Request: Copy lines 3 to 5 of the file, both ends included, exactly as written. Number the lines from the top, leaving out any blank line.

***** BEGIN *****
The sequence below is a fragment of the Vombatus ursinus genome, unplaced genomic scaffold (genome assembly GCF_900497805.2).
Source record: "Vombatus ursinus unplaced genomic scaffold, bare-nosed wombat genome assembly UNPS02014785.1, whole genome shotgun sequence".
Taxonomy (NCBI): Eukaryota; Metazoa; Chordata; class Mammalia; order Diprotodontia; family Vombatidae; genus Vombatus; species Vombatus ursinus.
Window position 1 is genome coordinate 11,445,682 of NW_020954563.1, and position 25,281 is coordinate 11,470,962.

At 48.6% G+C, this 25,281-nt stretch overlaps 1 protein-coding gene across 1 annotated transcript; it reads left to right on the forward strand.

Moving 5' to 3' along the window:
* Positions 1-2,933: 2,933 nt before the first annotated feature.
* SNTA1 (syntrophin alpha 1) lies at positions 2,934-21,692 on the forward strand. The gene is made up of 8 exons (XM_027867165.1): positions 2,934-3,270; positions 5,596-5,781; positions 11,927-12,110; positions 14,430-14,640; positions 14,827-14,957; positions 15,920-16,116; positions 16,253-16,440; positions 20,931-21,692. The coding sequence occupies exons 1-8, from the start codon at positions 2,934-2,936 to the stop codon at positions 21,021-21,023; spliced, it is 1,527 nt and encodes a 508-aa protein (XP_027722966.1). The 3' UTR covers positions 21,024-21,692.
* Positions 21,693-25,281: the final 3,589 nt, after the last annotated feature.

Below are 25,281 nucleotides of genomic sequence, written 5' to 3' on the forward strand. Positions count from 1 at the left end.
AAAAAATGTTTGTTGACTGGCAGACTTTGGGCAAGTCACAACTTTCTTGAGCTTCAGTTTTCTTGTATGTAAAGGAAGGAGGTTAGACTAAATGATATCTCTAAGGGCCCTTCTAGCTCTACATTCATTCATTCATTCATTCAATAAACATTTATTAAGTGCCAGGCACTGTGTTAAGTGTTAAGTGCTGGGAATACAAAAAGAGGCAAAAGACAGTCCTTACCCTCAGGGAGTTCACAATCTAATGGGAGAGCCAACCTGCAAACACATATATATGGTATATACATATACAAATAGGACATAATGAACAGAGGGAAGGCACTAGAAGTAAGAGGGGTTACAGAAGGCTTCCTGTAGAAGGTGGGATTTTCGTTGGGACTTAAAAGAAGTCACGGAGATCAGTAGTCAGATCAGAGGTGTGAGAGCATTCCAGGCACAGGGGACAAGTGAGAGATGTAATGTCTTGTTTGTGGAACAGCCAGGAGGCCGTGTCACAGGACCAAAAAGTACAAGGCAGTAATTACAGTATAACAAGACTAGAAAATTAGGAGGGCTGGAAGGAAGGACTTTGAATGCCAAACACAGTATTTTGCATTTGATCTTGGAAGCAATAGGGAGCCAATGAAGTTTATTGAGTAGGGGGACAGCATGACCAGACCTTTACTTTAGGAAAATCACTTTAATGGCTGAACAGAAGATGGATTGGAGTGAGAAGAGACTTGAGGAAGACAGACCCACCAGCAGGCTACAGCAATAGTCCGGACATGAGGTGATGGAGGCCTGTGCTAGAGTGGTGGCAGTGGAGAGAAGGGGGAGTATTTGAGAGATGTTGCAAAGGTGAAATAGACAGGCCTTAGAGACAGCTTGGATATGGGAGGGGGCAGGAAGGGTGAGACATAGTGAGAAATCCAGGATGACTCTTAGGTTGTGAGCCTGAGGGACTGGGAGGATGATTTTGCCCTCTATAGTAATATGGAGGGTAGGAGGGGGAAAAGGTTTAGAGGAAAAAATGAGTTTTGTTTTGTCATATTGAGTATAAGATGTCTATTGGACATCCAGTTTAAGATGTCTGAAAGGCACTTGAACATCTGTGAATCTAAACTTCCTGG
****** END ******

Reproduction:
Taxonomy (NCBI): Eukaryota; Metazoa; Chordata; class Mammalia; order Diprotodontia; family Vombatidae; genus Vombatus; species Vombatus ursinus.
Window position 1 is genome coordinate 11,445,682 of NW_020954563.1, and position 25,281 is coordinate 11,470,962.

At 48.6% G+C, this 25,281-nt stretch overlaps 1 protein-coding gene across 1 annotated transcript; it reads left to right on the forward strand.